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cycling Japan in July?


May 28, 2008
Hi folks,

I am a Canadian planning a bike trip this July and I am very pulled to Japan but heard many comments about the unbearable heat. I'm not as interested in Hokkaido so was wondering if the heat would be too much to enjoy biking in Honshu.

Any thoughts would be much appreciated!

My other option is to do the Manali-Leh highway in India; very different kind of trip.
You could head to Nagano....Matsumoto offers great riding, and is close to Tokyo. Its a 2-3 hour train ride from Shinjuku on the Azusa Express train, which is a beautiful trainride in itself. Heat wouldnt be too bad, only concern would be rain. But being from Oregon....it seems to never rain here!





Like Spec DJ said Nagano is good in the valleys. You might also look at doing the Japan sea coast up to Aomori and down the east coast. Rainy season can be a bummer though which Hokkaido seems to avoid a great deal of.
My generalizations:

The further north (and into the mtns) you go, the better chance (tho maybe not a whole lot) you have of avoiding the seasonal rain front (which is a stationary front that gets established and kind of hangs over Japan, and moves north, or not, faster or slower, more or less, throughout the "rainy" season). Sometimes this front disperses early, or sometimes later. Lots of TV stations trying to make the call for the 'end of the rainy season'.

If you can ride strong and cover your km early, and the earlier the better, the wx is acceptably cool--okay for riding.

The positive side of the rainy season (most of July) is that it is often overcast, and tho humid, and probably hot, at least you are not being fried by direct sun.

The rains can be finicky--some years/seasons (in some places and not others) can be heavier or not. And if you're not pushing too hard, avoid the heaviest rain could be done.

Sometimes that seasonal front gets disrupted or blown away early (mid-July). By a passing typhoon, which usually means clear, hotter wx, lots of sun.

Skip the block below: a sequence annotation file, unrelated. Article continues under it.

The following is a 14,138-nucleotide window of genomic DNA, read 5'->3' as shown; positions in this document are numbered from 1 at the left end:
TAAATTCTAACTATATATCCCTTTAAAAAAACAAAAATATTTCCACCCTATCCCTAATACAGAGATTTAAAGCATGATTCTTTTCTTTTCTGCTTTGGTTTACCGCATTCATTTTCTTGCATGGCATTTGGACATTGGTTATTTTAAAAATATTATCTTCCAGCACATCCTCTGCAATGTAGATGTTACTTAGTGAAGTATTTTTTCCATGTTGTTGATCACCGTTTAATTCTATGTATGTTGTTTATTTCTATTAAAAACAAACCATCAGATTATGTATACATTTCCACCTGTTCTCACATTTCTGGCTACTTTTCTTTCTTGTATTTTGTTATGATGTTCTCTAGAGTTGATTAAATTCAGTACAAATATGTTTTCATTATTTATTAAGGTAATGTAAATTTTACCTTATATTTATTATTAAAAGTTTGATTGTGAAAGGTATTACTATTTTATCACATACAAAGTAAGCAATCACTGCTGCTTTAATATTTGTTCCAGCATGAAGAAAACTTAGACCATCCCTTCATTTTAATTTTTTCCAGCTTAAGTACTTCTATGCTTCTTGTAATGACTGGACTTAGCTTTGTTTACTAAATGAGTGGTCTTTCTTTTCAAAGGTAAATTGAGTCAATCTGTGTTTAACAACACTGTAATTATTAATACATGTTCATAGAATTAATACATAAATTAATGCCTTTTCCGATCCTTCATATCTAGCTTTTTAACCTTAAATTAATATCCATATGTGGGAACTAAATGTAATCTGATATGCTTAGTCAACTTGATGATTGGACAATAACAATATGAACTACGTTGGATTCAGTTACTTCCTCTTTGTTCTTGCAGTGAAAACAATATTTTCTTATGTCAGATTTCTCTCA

All of which would make Nagano-Aomori look good.

My recommend is Shimanami-Kaido("Sea road above a lot of islands).
This is the place I(Japanese) think "this is Japan"
You can see a lot of small islands from many bridges by bike,
and climb a steep hill has beautiful view.
Descending winding road of "Kirousan",highest hill in Shimanami,is like dive to sea.

Yeah,I think temperature is gonna be problem in July.
Over 30C is usual.
(Data of Omishima island,Ehime pref,from official)
Average of highest temperature in a day July 2009; 28.9c
Hottest day in July 2009; 32.6c
And as everybody say,Japanese rainy season is a problem too.

Please see also;
Photos taken by me September 2007
I hadn't heard of the Shimanami-Kaido. It's a 60km bridge for pedestrians and cyclist only? For real? It sounds fabulous! Would the heat be sorchingly brutal there in the summer?

About the rain: is it like a tropical downpour a few hours a day, or endless rain? Would it be much better if I did this in late July-early August?

I find it hard to imagine what people mean by "really hot and humid". I suppose it's relative to where you're from. Is it like a north-east American summer heat wave, which can be quite suffocating, or worse, or not as bad?
Personally, the heat doesn't bother me as long as I don't have to show up clean anywhere and I have enough water... but I'm in the minority. I'm also from Oregon, but would avoid the rain. It doesn't seem to be the afternoon downpour time but rather, a few days just pour at a time. But the weather is so screwy these last couple of years, who knows? The standard rainy season could shift, so though, personally, I'd recommend late July, early August, there's no guarantees, naturally.

I did Sendai, up the coast around the Aomori peninsula back to Hachinohe in about 10 days. It was more up and down than I expected but much cooler than Tokyo and BEAUTIFUL.

I'm at work and can't find the link but there are pictures and a probably too long report on my blog
under the tag 'the great Tohoku adventure' or something like that.

If you are an experienced cyclist, you could cover more ground than I did. I had only one hill climb experience before I threw myself in...